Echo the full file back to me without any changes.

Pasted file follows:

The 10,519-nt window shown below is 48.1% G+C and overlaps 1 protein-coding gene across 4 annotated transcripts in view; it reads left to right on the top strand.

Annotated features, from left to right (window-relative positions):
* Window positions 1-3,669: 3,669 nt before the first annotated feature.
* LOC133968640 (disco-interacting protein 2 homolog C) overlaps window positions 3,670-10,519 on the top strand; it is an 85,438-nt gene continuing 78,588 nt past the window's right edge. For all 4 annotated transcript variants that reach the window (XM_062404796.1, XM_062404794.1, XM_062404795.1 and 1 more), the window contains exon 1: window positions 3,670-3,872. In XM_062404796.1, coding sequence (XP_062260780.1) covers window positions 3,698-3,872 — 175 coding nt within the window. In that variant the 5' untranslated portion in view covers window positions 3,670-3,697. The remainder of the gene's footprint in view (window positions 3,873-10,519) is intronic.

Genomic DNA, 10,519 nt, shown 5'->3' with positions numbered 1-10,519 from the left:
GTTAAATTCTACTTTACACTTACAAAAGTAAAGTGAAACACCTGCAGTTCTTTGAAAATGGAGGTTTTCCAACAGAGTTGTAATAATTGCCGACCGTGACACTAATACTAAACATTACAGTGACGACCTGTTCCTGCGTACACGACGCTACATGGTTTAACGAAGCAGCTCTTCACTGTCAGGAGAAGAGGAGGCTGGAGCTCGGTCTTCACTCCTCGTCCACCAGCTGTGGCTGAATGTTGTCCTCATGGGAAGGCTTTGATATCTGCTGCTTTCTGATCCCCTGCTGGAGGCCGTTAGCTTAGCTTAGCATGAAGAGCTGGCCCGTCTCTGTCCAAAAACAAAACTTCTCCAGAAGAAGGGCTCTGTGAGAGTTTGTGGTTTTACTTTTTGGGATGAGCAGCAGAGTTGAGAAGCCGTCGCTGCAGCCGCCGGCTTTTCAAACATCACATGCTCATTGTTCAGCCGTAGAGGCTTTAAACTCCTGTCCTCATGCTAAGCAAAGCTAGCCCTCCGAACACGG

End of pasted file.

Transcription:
The 10,519-nt window shown below is 48.1% G+C and overlaps 1 protein-coding gene across 4 annotated transcripts in view; it reads left to right on the top strand.

Annotated features, from left to right (window-relative positions):
* Window positions 1-3,669: 3,669 nt before the first annotated feature.
* LOC133968640 (disco-interacting protein 2 homolog C) overlaps window positions 3,670-10,519 on the top strand; it is an 85,438-nt gene continuing 78,588 nt past the window's right edge. For all 4 annotated transcript variants that reach the window (XM_062404796.1, XM_062404794.1, XM_062404795.1 and 1 more), the window contains exon 1: window positions 3,670-3,872. In XM_062404796.1, coding sequence (XP_062260780.1) covers window positions 3,698-3,872 — 175 coding nt within the window. In that variant the 5' untranslated portion in view covers window positions 3,670-3,697. The remainder of the gene's footprint in view (window positions 3,873-10,519) is intronic.

Genomic DNA, 10,519 nt, shown 5'->3' with positions numbered 1-10,519 from the left:
GTTAAATTCTACTTTACACTTACAAAAGTAAAGTGAAACACCTGCAGTTCTTTGAAAATGGAGGTTTTCCAACAGAGTTGTAATAATTGCCGACCGTGACACTAATACTAAACATTACAGTGACGACCTGTTCCTGCGTACACGACGCTACATGGTTTAACGAAGCAGCTCTTCACTGTCAGGAGAAGAGGAGGCTGGAGCTCGGTCTTCACTCCTCGTCCACCAGCTGTGGCTGAATGTTGTCCTCATGGGAAGGCTTTGATATCTGCTGCTTTCTGATCCCCTGCTGGAGGCCGTTAGCTTAGCTTAGCATGAAGAGCTGGCCCGTCTCTGTCCAAAAACAAAACTTCTCCAGAAGAAGGGCTCTGTGAGAGTTTGTGGTTTTACTTTTTGGGATGAGCAGCAGAGTTGAGAAGCCGTCGCTGCAGCCGCCGGCTTTTCAAACATCACATGCTCATTGTTCAGCCGTAGAGGCTTTAAACTCCTGTCCTCATGCTAAGCAAAGCTAGCCCTCCGAACACGG